It’s been challenging at times. I never knew Bernice outside of dementia, and when I first met her she was just beginning to show the signs. I thought she was an odd duck, but she was nice enough so I didn’t complain. I wish I had known her before dementia. I wish I had the opportunity to see her the way David’s family does. I love Bernice for who she is now, but I wish I could know her and have loved her for who she really is. It makes me sad when I see hints of who she once was shine through. I’ll get excited and think, “Are some of the things we are doing helping?” But then she’ll slip back into her fog and I’m at a loss to help her.

And then there are days where she looks at me and speaks with shocking clarity and wisdom. I always sit down with Bernice and explain to her what is going on, what David and are thinking about things, and what we are doing for her. I want her to stay in the loop, she deserves that. Even though she doesn’t understand what we’re doing, she understands that we’re doing something and she appreciates us treating her with respect. So yesterday I talked with her about some things David and I are discussing. And I shared with her one of my concerns, it was about Brielle. I told her I didn’t want to leave my memories of Brielle, but I needed to do what was best for all of us too. Bernice looked right at me and said, “Brielle will always be with you. You’ll always have your memories and she’ll always be in your heart.”

It was just what I needed to hear and what was even more comforting, was that I knew Bernice’s words came from experience. She’s been in my shoes and she knows. She knows how I am feeling, she knows what I need to hear, and even though she’s lost the ability to do some things, she still knows Ayme. She still knows that grief and joy. She understands that I have bad days, that sometimes I need to talk about Brielle, and some days I just need to be left alone. I don’t have to explain myself to Bernice. At one point I did, and she said, “Oh, I know. It’s okay. Don’t worry about me, you just take care of yourself today.” And Bernice will go on and do her best to care for herself or help me around the house.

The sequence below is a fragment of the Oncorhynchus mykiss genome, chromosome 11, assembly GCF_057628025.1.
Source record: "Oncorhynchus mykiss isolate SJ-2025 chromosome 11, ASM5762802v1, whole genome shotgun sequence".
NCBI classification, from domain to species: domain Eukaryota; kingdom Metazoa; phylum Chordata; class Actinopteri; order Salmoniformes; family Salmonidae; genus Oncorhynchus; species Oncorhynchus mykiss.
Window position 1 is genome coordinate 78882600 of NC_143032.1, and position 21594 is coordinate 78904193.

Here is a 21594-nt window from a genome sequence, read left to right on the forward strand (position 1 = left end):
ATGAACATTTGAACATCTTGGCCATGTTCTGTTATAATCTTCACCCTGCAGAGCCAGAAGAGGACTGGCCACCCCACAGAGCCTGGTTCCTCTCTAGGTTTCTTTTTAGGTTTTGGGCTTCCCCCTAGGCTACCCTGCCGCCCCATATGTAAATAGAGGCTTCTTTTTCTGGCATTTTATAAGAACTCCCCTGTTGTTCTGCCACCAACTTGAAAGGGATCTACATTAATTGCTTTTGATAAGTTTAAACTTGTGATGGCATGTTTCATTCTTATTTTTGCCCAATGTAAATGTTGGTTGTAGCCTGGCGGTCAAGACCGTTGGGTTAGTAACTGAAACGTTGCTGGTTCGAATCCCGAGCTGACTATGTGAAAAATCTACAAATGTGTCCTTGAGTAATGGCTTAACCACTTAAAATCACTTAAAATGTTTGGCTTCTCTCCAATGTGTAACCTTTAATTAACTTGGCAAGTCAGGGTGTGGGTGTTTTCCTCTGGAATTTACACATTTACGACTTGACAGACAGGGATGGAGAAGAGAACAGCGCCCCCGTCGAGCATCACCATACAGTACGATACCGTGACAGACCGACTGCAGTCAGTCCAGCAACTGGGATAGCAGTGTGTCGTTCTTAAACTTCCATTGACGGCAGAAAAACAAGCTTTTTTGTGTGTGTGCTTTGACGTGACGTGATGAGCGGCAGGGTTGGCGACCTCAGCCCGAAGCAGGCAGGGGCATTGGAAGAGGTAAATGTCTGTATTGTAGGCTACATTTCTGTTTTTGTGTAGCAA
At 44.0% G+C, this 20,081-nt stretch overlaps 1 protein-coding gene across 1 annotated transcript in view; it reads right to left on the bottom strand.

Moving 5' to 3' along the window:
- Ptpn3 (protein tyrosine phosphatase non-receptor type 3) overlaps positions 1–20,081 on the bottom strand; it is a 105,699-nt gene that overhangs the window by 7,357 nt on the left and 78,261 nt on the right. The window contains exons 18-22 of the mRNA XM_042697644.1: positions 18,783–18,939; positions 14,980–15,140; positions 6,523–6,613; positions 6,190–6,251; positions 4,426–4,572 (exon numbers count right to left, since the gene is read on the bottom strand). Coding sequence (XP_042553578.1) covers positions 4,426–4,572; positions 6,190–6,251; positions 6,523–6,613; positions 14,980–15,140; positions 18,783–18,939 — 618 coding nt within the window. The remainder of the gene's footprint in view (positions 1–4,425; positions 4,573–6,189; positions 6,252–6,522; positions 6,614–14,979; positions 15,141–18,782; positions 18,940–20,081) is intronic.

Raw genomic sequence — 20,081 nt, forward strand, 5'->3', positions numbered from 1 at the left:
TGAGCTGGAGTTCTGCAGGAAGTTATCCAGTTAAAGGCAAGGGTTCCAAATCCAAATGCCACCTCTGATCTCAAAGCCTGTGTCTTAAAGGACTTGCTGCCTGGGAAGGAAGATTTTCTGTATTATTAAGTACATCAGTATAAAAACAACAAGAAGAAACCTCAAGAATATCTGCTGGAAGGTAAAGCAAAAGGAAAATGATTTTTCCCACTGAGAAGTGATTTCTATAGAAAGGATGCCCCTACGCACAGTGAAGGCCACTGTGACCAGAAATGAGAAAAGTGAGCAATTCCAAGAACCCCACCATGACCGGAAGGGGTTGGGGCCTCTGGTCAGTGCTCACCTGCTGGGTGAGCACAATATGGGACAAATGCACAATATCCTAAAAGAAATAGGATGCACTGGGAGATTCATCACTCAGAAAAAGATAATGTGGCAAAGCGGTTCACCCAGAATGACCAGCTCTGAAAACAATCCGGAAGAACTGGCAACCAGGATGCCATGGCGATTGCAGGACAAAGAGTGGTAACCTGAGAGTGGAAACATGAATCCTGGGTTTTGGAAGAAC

Dementia is a very tragic disease and those who suffer from it are certainly limited. But I am learning to not underestimate Bernice. She has so much wisdom and love to still offer. She may not always understand everything, but she still understands the spirit of things and she has been a very encouraging and loving presence in this house. I am very appreciative of her and her genuine kindness.